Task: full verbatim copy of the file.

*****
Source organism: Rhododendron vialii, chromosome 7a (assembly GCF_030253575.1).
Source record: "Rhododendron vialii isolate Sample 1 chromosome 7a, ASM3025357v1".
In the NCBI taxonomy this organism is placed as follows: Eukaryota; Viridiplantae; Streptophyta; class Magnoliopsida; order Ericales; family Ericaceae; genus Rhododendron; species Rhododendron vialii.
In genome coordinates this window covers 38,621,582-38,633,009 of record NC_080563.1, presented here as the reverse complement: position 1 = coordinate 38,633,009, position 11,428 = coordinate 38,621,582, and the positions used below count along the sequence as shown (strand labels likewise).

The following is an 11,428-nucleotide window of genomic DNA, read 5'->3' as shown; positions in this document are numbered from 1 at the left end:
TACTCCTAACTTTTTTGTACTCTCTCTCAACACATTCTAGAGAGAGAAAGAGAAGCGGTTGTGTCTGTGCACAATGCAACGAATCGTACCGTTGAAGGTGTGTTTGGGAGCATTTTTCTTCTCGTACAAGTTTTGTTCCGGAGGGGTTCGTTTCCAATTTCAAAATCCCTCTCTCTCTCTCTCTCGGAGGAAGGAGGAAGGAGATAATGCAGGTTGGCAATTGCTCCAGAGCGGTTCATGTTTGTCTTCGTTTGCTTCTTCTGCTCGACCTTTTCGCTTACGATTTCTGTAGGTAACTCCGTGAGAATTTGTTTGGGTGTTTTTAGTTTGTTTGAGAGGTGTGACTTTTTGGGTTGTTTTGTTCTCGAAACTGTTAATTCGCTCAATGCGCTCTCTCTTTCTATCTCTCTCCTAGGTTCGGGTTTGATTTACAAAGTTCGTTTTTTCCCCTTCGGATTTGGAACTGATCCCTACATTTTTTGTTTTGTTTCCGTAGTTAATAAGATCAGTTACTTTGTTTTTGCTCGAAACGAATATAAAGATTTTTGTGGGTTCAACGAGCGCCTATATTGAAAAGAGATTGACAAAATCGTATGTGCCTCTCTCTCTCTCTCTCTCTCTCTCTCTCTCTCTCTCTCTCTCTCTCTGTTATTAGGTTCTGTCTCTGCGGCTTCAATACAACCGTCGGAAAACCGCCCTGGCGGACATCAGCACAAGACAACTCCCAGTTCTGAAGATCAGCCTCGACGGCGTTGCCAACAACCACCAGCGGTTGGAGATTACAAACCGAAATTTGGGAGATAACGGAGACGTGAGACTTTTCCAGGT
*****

Source organism: Rhododendron vialii, chromosome 7a (assembly GCF_030253575.1).
Source record: "Rhododendron vialii isolate Sample 1 chromosome 7a, ASM3025357v1".
In the NCBI taxonomy this organism is placed as follows: Eukaryota; Viridiplantae; Streptophyta; class Magnoliopsida; order Ericales; family Ericaceae; genus Rhododendron; species Rhododendron vialii.
In genome coordinates this window covers 38,621,582-38,633,009 of record NC_080563.1, presented here as the reverse complement: position 1 = coordinate 38,633,009, position 11,428 = coordinate 38,621,582, and the positions used below count along the sequence as shown (strand labels likewise).

The following is an 11,428-nucleotide window of genomic DNA, read 5'->3' as shown; positions in this document are numbered from 1 at the left end:
TACTCCTAACTTTTTTGTACTCTCTCTCAACACATTCTAGAGAGAGAAAGAGAAGCGGTTGTGTCTGTGCACAATGCAACGAATCGTACCGTTGAAGGTGTGTTTGGGAGCATTTTTCTTCTCGTACAAGTTTTGTTCCGGAGGGGTTCGTTTCCAATTTCAAAATCCCTCTCTCTCTCTCTCTCGGAGGAAGGAGGAAGGAGATAATGCAGGTTGGCAATTGCTCCAGAGCGGTTCATGTTTGTCTTCGTTTGCTTCTTCTGCTCGACCTTTTCGCTTACGATTTCTGTAGGTAACTCCGTGAGAATTTGTTTGGGTGTTTTTAGTTTGTTTGAGAGGTGTGACTTTTTGGGTTGTTTTGTTCTCGAAACTGTTAATTCGCTCAATGCGCTCTCTCTTTCTATCTCTCTCCTAGGTTCGGGTTTGATTTACAAAGTTCGTTTTTTCCCCTTCGGATTTGGAACTGATCCCTACATTTTTTGTTTTGTTTCCGTAGTTAATAAGATCAGTTACTTTGTTTTTGCTCGAAACGAATATAAAGATTTTTGTGGGTTCAACGAGCGCCTATATTGAAAAGAGATTGACAAAATCGTATGTGCCTCTCTCTCTCTCTCTCTCTCTCTCTCTCTCTCTCTCTCTCTCTCTCTGTTATTAGGTTCTGTCTCTGCGGCTTCAATACAACCGTCGGAAAACCGCCCTGGCGGACATCAGCACAAGACAACTCCCAGTTCTGAAGATCAGCCTCGACGGCGTTGCCAACAACCACCAGCGGTTGGAGATTACAAACCGAAATTTGGGAGATAACGGAGACGTGAGACTTTTCCAGGT